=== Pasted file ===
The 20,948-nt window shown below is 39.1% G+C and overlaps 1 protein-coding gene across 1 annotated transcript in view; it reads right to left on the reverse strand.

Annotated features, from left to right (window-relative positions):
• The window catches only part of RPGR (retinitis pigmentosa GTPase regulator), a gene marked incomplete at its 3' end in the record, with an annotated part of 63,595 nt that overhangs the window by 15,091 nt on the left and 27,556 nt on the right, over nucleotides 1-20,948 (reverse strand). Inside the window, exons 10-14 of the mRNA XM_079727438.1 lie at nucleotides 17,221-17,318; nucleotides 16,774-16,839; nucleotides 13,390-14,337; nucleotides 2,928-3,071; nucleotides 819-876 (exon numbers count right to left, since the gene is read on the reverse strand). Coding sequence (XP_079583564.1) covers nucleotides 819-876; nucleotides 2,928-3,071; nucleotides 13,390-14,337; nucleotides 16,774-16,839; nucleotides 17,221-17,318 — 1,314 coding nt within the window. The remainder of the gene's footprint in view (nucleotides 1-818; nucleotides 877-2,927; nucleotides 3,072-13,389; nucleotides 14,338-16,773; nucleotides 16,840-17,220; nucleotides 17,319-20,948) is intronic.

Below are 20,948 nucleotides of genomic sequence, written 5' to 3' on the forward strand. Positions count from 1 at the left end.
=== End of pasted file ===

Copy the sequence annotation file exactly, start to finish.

The 20,948-nt window shown below is 39.1% G+C and overlaps 1 protein-coding gene across 1 annotated transcript in view; it reads right to left on the reverse strand.

Annotated features, from left to right (window-relative positions):
• The window catches only part of RPGR (retinitis pigmentosa GTPase regulator), a gene marked incomplete at its 3' end in the record, with an annotated part of 63,595 nt that overhangs the window by 15,091 nt on the left and 27,556 nt on the right, over nucleotides 1-20,948 (reverse strand). Inside the window, exons 10-14 of the mRNA XM_079727438.1 lie at nucleotides 17,221-17,318; nucleotides 16,774-16,839; nucleotides 13,390-14,337; nucleotides 2,928-3,071; nucleotides 819-876 (exon numbers count right to left, since the gene is read on the reverse strand). Coding sequence (XP_079583564.1) covers nucleotides 819-876; nucleotides 2,928-3,071; nucleotides 13,390-14,337; nucleotides 16,774-16,839; nucleotides 17,221-17,318 — 1,314 coding nt within the window. The remainder of the gene's footprint in view (nucleotides 1-818; nucleotides 877-2,927; nucleotides 3,072-13,389; nucleotides 14,338-16,773; nucleotides 16,840-17,220; nucleotides 17,319-20,948) is intronic.

Below are 20,948 nucleotides of genomic sequence, written 5' to 3' on the forward strand. Positions count from 1 at the left end.